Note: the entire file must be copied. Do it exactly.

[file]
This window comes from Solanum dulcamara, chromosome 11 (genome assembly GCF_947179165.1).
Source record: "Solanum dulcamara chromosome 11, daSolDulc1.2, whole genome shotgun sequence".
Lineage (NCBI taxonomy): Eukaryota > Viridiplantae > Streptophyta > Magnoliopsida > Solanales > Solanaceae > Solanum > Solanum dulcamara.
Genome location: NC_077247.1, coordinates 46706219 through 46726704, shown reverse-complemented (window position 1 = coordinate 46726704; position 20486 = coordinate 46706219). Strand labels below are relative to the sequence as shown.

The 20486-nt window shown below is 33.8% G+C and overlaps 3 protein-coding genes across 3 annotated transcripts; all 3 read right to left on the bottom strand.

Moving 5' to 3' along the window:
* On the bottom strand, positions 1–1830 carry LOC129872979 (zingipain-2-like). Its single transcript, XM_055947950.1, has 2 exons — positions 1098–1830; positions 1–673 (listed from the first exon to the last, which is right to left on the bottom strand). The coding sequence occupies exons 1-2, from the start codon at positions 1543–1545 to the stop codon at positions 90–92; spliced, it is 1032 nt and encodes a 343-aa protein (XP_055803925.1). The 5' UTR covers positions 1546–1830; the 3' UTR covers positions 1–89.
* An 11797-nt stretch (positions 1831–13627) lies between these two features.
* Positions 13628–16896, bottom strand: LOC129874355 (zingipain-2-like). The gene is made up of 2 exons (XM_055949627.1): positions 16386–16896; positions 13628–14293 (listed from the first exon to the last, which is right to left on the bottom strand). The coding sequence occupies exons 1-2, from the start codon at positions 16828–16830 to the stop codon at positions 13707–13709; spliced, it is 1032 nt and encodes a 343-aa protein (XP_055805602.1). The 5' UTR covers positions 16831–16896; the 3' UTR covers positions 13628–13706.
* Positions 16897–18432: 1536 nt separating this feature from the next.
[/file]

This window comes from Solanum dulcamara, chromosome 11 (genome assembly GCF_947179165.1).
Source record: "Solanum dulcamara chromosome 11, daSolDulc1.2, whole genome shotgun sequence".
Lineage (NCBI taxonomy): Eukaryota > Viridiplantae > Streptophyta > Magnoliopsida > Solanales > Solanaceae > Solanum > Solanum dulcamara.
Genome location: NC_077247.1, coordinates 46706219 through 46726704, shown reverse-complemented (window position 1 = coordinate 46726704; position 20486 = coordinate 46706219). Strand labels below are relative to the sequence as shown.

The 20486-nt window shown below is 33.8% G+C and overlaps 3 protein-coding genes across 3 annotated transcripts; all 3 read right to left on the bottom strand.

Moving 5' to 3' along the window:
* On the bottom strand, positions 1–1830 carry LOC129872979 (zingipain-2-like). Its single transcript, XM_055947950.1, has 2 exons — positions 1098–1830; positions 1–673 (listed from the first exon to the last, which is right to left on the bottom strand). The coding sequence occupies exons 1-2, from the start codon at positions 1543–1545 to the stop codon at positions 90–92; spliced, it is 1032 nt and encodes a 343-aa protein (XP_055803925.1). The 5' UTR covers positions 1546–1830; the 3' UTR covers positions 1–89.
* An 11797-nt stretch (positions 1831–13627) lies between these two features.
* Positions 13628–16896, bottom strand: LOC129874355 (zingipain-2-like). The gene is made up of 2 exons (XM_055949627.1): positions 16386–16896; positions 13628–14293 (listed from the first exon to the last, which is right to left on the bottom strand). The coding sequence occupies exons 1-2, from the start codon at positions 16828–16830 to the stop codon at positions 13707–13709; spliced, it is 1032 nt and encodes a 343-aa protein (XP_055805602.1). The 5' UTR covers positions 16831–16896; the 3' UTR covers positions 13628–13706.
* Positions 16897–18432: 1536 nt separating this feature from the next.